For all of the gory, gruesome effects wheeled out during 'Apostle', what makes it more affecting and arguably more compelling than most horrors of a similar ilk is the strength of the performances from everyone concerned, and the conviction that each of them give to their roles.
Michael Sheen, Dan Stevens, Mark Lewis Jones and Lucy Boynton give layered, dramatic performances and have the kind of energy and intensity you wouldn't necessarily expect from a movie of this kind. So often is the case that period horrors are grounded in a stateliness and a gothic sensibility that tempers an actor's portrayal. They have to play them buttoned down, repressed and one-note - but instead, here in 'Apostle', they're wild and free in a way that makes it more captivating to watch and energetic in its delivery. It's just a shame that the story and script is executed in such a confusing manner.
Stevens plays a failed missionary who is severely disfigured, both physically and emotionally, by his attempts to spread Christianity to China. Returning to England a broken and defeated man, his sister - played by Welsh actor Elen Rhys - has been kidnapped by a cult on a remote island off the coast of Wales called Erisden and ransomed by the cult's leaders, Michael Sheen and Mark Lewis Jones. Stevens arrives on the island and begins his search, disguising himself as a follower and soon begins to blackmail Bill Milner into helping him. Milner, funnily enough, turned up in the period drama 'The Lodgers' - an example of the kind of stately gothic horror that 'Apostle' is in direct conflict with.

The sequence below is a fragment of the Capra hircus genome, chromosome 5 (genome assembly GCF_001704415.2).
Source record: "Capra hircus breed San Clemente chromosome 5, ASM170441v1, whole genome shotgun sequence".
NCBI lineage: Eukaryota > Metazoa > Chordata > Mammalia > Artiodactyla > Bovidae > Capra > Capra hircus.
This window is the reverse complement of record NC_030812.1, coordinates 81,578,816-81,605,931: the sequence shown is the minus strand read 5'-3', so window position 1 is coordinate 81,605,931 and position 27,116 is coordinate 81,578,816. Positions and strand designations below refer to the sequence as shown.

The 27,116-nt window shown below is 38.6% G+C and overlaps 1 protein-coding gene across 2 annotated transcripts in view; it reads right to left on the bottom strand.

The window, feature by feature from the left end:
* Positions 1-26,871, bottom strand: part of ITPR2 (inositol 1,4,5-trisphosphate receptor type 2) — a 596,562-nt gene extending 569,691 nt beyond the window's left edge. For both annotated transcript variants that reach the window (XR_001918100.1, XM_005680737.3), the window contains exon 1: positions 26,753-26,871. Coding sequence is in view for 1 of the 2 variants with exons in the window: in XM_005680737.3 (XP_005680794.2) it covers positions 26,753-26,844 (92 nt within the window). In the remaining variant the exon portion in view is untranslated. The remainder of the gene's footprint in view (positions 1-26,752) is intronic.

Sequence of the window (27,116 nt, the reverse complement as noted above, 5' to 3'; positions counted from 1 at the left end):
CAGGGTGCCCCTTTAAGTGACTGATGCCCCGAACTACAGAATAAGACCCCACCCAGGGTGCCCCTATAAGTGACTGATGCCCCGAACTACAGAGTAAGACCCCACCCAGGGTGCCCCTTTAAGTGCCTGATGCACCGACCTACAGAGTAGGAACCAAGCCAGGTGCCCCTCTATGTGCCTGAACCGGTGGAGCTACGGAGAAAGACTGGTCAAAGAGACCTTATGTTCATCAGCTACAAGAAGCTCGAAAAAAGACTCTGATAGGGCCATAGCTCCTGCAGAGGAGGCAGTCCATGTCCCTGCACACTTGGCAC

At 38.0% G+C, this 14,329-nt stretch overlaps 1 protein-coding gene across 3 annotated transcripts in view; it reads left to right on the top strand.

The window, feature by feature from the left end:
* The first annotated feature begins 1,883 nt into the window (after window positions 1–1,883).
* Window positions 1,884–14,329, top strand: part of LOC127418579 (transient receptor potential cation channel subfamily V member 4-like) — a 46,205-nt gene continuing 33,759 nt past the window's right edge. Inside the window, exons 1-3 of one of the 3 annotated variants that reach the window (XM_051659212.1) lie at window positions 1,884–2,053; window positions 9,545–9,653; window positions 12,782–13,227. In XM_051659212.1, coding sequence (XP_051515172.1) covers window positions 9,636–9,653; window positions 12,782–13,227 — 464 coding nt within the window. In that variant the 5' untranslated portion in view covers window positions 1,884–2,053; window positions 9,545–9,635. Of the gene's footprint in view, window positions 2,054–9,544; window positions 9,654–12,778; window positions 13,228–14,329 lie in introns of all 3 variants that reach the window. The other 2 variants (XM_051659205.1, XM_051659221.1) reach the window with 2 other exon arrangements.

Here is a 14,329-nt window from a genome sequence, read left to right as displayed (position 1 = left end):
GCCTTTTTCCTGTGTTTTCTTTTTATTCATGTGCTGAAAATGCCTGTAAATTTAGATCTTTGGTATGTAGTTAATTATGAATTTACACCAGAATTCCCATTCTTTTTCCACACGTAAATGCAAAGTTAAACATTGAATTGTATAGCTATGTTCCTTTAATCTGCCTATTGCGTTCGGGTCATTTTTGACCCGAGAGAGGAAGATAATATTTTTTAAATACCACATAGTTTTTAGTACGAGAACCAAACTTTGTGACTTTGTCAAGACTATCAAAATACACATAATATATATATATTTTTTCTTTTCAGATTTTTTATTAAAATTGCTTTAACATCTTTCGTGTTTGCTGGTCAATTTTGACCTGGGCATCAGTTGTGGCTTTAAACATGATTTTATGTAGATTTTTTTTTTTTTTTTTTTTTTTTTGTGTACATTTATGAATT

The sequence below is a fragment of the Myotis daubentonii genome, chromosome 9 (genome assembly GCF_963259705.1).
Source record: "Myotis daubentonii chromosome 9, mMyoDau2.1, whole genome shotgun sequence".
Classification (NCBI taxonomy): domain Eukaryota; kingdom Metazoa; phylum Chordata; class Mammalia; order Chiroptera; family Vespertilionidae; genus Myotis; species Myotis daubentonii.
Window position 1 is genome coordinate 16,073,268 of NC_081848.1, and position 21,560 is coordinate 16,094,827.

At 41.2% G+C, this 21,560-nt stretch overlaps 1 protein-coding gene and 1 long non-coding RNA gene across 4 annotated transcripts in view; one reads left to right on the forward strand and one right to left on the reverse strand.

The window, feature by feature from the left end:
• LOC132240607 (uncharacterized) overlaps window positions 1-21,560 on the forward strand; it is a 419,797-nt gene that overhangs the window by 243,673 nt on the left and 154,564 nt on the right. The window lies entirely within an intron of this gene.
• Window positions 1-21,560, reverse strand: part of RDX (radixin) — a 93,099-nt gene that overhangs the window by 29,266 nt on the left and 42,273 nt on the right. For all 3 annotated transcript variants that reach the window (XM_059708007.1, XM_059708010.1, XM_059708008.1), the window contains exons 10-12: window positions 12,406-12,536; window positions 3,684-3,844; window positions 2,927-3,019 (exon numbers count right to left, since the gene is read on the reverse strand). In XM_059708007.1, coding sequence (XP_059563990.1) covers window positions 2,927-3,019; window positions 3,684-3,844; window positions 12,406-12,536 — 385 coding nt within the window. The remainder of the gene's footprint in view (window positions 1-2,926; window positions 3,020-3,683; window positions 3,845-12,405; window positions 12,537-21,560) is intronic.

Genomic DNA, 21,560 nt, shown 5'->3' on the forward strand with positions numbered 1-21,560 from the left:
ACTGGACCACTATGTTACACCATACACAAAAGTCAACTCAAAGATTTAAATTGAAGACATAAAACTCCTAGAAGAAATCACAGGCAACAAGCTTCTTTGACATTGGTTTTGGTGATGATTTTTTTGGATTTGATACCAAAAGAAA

It's never that the movie spirals out of control, but it's the manner in which it lays out its characters that becomes so confusing. We're unsure who to root for, and the story flicks between both Stevens' grimly determined hunter and Sheen's feral idealist who is bound to defend his way of life at any cost. There's so much going on and Evans' script is saying so much, but it becomes such a confusing mixture of allegories and stories that it becomes barely comprehensible in the execution of it. When the true nature of the island is eventually revealed, it's done with so little explanation that it almost becomes inconsequential.
Still, Evans works with such confidence and skill in the visual storytelling that it really does pack a punch. It's visceral, richly designed and textured, and the way in which he moves and places the camera speaks to a real visionary talent that - with a better script and a stronger command of the story - could make something truly special. 'Apostle' rips along in a twitchy, juddering pace that speaks to his action credentials from 'The Raid', as does the brutality and gore. It's just a shame that the story gets so lost in it that it's hard to follow.
As it stands, 'Apostle' is a fascinating, but muddled horror experience and confirms Evans as a gifted, visual storyteller.